Can the rap king Jay Z make cooperatives cool — for the tipping point creators need to restore livelihoods hollowed out by the net?

 

Jay Z and Eminem perform ‘Renegade’ in New York -- adapted screenshots: postgutenberg[ at ] gmail.com

Jay Z and Eminem perform ‘Renegade’ in New York
— adapted screenshots: postgutenberg[ at ] gmail.com

Jay Z explaining what is obvious, in our view -- that rap is poetry  Jay Z explaining on Youtube what should be obvious, in our view -- that rap is poetry

Jay Z explaining on Youtube what should be obvious, in our view — that rap is poetry

 

Quotation highlighted in the print edition of a venerable newspaper last Sunday:

‘The content creator should be compensated. It’s only fair.’

Jay Z … whose subscription streaming service, called Tidal, will be majority-owned by artists …

‘The Chatter,’ The New York Times, 5 April 2015

Bravo! Jay Z, for exceeding fine sentiment. Five days earlier, the NYT reported, beneath ‘Jay Z Enters Streaming Music With Artist-Owned Service’:

On Monday, Jay Z, the rap star and entertainment mogul, announced his plans for Tidal, a subscription streaming service he recently bought for $56 million. Facing competition from Spotify, Google and other companies that will soon include Apple, Tidal will be fashioned as a home for high-fidelity audio and exclusive content.

But perhaps the most notable part of Jay Z’s strategy is that a majority of the company will be owned by artists. The move may bring financial benefits for those involved, but it is also powerfully symbolic in a business where musicians have seldom had direct control over how their work is consumed.

“This is a platform that’s owned by artists,” Jay Z said in an interview last week as he prepared for the news conference announcing the service. “We are treating these people that really care about the music with the utmost respect.”

On that same last day of March, Charlie Hebdo staff members bent on turning their weekly into a cooperative were conspicuously running up their rebel flag again – in an opinion piece about the paper’s future published in Le Monde — France’s closest equivalent of The New York Times.

Extract (a free translation, of which post-Gutenberg will gratefully accept correction and refinement):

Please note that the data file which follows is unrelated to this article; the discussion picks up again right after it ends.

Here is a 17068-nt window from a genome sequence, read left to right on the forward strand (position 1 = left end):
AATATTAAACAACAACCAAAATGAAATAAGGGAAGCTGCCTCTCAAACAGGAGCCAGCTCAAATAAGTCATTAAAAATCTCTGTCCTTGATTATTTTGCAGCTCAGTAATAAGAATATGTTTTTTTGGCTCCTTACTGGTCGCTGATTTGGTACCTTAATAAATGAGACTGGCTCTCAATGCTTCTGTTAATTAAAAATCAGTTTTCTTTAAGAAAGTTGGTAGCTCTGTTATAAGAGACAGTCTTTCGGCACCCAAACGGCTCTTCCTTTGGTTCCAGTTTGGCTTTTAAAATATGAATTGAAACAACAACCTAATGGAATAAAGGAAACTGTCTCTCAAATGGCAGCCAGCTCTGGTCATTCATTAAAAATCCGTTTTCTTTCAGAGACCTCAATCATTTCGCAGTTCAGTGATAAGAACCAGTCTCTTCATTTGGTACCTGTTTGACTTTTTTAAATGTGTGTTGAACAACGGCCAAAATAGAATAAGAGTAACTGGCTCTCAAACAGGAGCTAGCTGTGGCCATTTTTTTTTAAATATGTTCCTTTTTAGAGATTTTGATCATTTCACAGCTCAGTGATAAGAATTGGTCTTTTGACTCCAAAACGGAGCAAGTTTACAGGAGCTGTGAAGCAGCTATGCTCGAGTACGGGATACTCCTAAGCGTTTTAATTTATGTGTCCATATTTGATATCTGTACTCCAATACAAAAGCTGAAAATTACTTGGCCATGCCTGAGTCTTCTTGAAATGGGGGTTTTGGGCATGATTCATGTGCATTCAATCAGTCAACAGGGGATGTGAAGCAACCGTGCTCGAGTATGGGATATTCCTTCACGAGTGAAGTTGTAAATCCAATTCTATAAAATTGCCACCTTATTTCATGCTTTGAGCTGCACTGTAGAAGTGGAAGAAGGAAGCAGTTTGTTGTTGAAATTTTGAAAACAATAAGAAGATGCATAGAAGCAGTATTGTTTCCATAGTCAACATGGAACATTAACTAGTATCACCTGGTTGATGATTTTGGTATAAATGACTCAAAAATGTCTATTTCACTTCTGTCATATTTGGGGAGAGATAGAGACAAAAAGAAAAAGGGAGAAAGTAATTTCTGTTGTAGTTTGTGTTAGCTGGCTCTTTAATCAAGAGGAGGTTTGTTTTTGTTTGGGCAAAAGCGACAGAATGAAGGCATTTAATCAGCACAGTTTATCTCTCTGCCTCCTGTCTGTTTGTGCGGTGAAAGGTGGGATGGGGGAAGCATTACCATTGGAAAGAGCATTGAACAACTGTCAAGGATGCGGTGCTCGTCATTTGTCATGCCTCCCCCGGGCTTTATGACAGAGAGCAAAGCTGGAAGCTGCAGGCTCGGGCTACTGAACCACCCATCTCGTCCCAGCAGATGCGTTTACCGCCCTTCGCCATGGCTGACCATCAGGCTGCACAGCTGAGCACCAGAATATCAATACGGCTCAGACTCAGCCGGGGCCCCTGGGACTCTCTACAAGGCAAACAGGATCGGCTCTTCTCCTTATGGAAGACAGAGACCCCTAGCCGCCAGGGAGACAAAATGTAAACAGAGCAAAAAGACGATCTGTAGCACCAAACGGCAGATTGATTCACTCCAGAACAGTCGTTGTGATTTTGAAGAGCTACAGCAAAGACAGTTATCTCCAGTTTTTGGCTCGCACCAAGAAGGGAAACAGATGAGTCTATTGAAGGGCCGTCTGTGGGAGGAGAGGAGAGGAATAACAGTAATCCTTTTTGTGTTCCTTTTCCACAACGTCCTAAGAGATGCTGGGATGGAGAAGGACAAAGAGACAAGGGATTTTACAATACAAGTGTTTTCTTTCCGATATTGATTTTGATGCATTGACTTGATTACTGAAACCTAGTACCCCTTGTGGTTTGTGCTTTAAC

Charlie must go on, … and stay true to the values ​​in its DNA, and the spirit of its founders … [retain] complete political and financial independence, with shareholding restricted to employees of the newspaper, to the exclusion of outside investors and advertising influence, defending an alternative economic model …

What would best guarantee Charlie’s continued freedom of thought and expression?

A flat organisational structure (architecture). By using a form of cooperative society that we have discussed internally for years — directly in line with the social economy Charlie has always advocated — the newspaper must give up its status as a commercial enterprise. By giving each of us the right to take part collectively in decisions affecting the newspaper, … and to be involved in rebuilding what is so much more than a mere employer, to us.

… We have heard that a new ownership structure is being designed, excluding us.

… We refuse to let our newspaper become tempting prey, or be made the object of political and/or financial manipulation, we refuse to allow a few individuals to take partial or complete control of it, with absolute contempt for those who produce and support it.

So, is this zeitgeist, genuinely the spirit of a new era, on display — at a French satirical magazine, and in New York, in the words of one of the most successful popular musicians alive — or a mere coincidence?

As noted in our last post, in sympathy with the would-be Charlie Hebdo reformers, we love the idea of a staff-owned or, in the case of Tidal, musician-owned cooperative — but would be even more delighted by a structure that allowed readers and audience members to become shareholders and co-owners.

A cooperative owned only by creators risks becoming like the medieval craftsmen’s guilds, of which the Cambridge historian Sheilagh Ogilvie has written:

Half the population was inherently excluded, since very few guilds allowed female members … Most guilds also excluded Jews, bastards, migrants, laborers, farmers, propertiless men, former serfs and slaves, gypsies, members of other guilds, adherents of minority religions, men of “impure” ethnicity, and those who couldn’t afford the admission fees. As one nineteenth-century Spaniard put it, those without funds “called in vain at the door of the guild, for it was opened only with a silver key”.

Guild membership was reserved to a privileged minority, even in towns.

Originally, guilds helped skilled artisans to earn respect, liberating them to different degrees from feudal lords and serfdom — but then they themselves became too powerful and exclusionary.

Let us hope that Jay Z – who launched himself, producing and promoting his own music after he was rejected by the gatekeepers of corporate recorded music — can stay true to his mission, as in this re-affirmation and blast at accusations that he has sold out and given up on revolution:

Motherfuckers say that I’m foolish I only talk about jewels

Do you fools listen to music or do you just skim through it? …

… Just read a magazine that fucked up my day

How you rate music that thugs with nothing relate to it

I help them see they way through it, not you

Can’t step in my pants, can’t walk in my shoes

Bet everything you’re worth, you’ll lose your tie and your shirt …

— ‘Renegade’, Jay Z and Eminem, 2001

 

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